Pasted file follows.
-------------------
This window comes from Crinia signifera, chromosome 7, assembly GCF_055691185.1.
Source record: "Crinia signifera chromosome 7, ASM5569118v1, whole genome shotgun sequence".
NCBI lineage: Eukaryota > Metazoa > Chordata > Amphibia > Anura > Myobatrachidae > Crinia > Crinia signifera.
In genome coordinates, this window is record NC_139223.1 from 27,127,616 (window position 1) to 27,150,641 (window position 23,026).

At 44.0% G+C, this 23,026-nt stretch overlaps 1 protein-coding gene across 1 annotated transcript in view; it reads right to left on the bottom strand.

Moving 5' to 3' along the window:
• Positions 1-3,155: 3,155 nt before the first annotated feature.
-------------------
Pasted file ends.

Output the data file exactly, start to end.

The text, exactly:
This window comes from Crinia signifera, chromosome 7, assembly GCF_055691185.1.
Source record: "Crinia signifera chromosome 7, ASM5569118v1, whole genome shotgun sequence".
NCBI lineage: Eukaryota > Metazoa > Chordata > Amphibia > Anura > Myobatrachidae > Crinia > Crinia signifera.
In genome coordinates, this window is record NC_139223.1 from 27,127,616 (window position 1) to 27,150,641 (window position 23,026).

At 44.0% G+C, this 23,026-nt stretch overlaps 1 protein-coding gene across 1 annotated transcript in view; it reads right to left on the bottom strand.

Moving 5' to 3' along the window:
• Positions 1-3,155: 3,155 nt before the first annotated feature.